Latticed shell of SOM’s Beijing tower is based on traditional Chinese paper lanterns

The faceted exoskeleton of the tallest of these three office towers in Beijing by Skidmore Owings & Merrill is inspired by the patterns created by the folds on paper lanterns.

The concertinaed external layer of the main tower of SOM‘s Poly International Plaza creates a thermal envelope around office spaces, which are enclosed in a second layer of interior glazing.

The footprints of the 31-storey block and the two supporting towers on either side are an unusual elliptical shape. The curves mark the office towers out from the strict geometry of the surrounding buildings.

The offices were erected in a new business district midway between Beijing Capital Airport and the Forbidden City.

There is a gap between the honeycomb formation of the exoskeleton and the interior spaces, allowing air to circulate as well as creating a sense of visual connection between the floors.

It also creates a heady space for the atrium to sit in at the base.

“As we honed in on the notion of an elliptical form that would fit comfortably with the conflicting geometries of the site and as we began to address the structural needs of the form, we also recalled the traditional symbolic significance of a lantern hung outside a door as a sign of welcome and attracting good fortune,” the architects told Dezeen.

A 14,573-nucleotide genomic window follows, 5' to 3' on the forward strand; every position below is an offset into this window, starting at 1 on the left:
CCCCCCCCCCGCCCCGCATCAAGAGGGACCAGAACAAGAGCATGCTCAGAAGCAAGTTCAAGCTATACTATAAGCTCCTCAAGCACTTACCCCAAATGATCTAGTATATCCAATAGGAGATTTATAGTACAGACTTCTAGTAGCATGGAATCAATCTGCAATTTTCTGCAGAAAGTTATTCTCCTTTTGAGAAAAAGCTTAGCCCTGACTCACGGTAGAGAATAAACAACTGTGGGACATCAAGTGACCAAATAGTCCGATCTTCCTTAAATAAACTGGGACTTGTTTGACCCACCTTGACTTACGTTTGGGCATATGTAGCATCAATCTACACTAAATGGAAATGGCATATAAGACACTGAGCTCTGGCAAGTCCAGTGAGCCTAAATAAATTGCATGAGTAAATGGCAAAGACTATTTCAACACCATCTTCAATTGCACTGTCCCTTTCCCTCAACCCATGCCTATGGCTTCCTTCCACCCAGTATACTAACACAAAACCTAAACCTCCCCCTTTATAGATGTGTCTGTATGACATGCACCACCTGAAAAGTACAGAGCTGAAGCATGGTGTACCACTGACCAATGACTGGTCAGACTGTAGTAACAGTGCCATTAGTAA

“That seemed particularly appropriate for this site directly adjacent to the Capitol Airport Expressway and all the travellers arriving into Beijing from the airport,” they added.

“Interestingly, when someone on the team folded a piece of paper to describe the geometry of the building we discovered that it naturally sought to create the faceted surface of the final design. So we knew the idea had the ability to resonate both structurally as well as symbolically.”

The Chicago-based architects used a long-spanning structural elements to create daylight-filled and column-free office spaces.

The abundant glazing of the facade gives workers views out to the undulating parks and pathways surrounding the Poly International Plaza, which cover steps and an underground carpark.

SOM champions elegant feats of engineering and in a recent pop-up exhibition to coincide with the Chicago Architecture Biennial the first displayed sale models of 30 of its skyscrapers stripped back to their cores to show the architecture in the engineering.

The architectural, urban planning, and engineering firm ranks at 119 on the Dezeen Hot List, a ranked guide to the most talked about figures in the industry.

Recently SOM won a competition to redesign the entire skyline for the port city of Colombo in Sri Lanka. The firm also revealed its designs for a 16-hectare ‘vertical village’ in Bangkok, Thailand, that will host residential, retail, hotel and office space for an estimated 60,000 people.

Photography by Bruce Damonte.

The post Latticed shell of SOM’s Beijing tower is based on traditional Chinese paper lanterns appeared first on Dezeen.